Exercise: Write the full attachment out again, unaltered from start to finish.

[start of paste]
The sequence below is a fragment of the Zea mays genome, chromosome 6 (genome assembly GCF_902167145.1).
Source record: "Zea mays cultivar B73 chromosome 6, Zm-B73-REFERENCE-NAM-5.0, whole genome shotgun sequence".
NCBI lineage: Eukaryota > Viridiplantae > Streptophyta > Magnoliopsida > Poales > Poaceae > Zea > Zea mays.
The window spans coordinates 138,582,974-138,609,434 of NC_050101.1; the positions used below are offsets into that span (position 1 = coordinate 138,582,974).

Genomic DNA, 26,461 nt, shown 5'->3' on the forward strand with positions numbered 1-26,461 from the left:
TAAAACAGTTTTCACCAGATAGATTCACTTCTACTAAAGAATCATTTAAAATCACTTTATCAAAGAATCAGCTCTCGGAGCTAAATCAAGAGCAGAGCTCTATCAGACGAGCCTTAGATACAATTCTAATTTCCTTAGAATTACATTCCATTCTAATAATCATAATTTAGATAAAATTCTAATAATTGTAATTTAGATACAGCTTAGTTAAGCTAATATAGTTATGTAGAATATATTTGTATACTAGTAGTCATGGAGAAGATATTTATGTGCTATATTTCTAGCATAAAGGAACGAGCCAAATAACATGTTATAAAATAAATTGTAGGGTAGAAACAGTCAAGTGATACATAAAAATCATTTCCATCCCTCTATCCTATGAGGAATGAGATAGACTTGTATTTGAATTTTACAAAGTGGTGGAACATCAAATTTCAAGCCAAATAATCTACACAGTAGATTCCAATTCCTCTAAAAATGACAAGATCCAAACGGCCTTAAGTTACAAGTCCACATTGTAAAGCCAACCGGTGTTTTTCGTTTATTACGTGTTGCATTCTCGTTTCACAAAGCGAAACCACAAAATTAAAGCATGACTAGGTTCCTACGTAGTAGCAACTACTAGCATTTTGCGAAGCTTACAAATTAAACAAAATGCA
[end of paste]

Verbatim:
The sequence below is a fragment of the Zea mays genome, chromosome 6 (genome assembly GCF_902167145.1).
Source record: "Zea mays cultivar B73 chromosome 6, Zm-B73-REFERENCE-NAM-5.0, whole genome shotgun sequence".
NCBI lineage: Eukaryota > Viridiplantae > Streptophyta > Magnoliopsida > Poales > Poaceae > Zea > Zea mays.
The window spans coordinates 138,582,974-138,609,434 of NC_050101.1; the positions used below are offsets into that span (position 1 = coordinate 138,582,974).

Genomic DNA, 26,461 nt, shown 5'->3' on the forward strand with positions numbered 1-26,461 from the left:
TAAAACAGTTTTCACCAGATAGATTCACTTCTACTAAAGAATCATTTAAAATCACTTTATCAAAGAATCAGCTCTCGGAGCTAAATCAAGAGCAGAGCTCTATCAGACGAGCCTTAGATACAATTCTAATTTCCTTAGAATTACATTCCATTCTAATAATCATAATTTAGATAAAATTCTAATAATTGTAATTTAGATACAGCTTAGTTAAGCTAATATAGTTATGTAGAATATATTTGTATACTAGTAGTCATGGAGAAGATATTTATGTGCTATATTTCTAGCATAAAGGAACGAGCCAAATAACATGTTATAAAATAAATTGTAGGGTAGAAACAGTCAAGTGATACATAAAAATCATTTCCATCCCTCTATCCTATGAGGAATGAGATAGACTTGTATTTGAATTTTACAAAGTGGTGGAACATCAAATTTCAAGCCAAATAATCTACACAGTAGATTCCAATTCCTCTAAAAATGACAAGATCCAAACGGCCTTAAGTTACAAGTCCACATTGTAAAGCCAACCGGTGTTTTTCGTTTATTACGTGTTGCATTCTCGTTTCACAAAGCGAAACCACAAAATTAAAGCATGACTAGGTTCCTACGTAGTAGCAACTACTAGCATTTTGCGAAGCTTACAAATTAAACAAAATGCA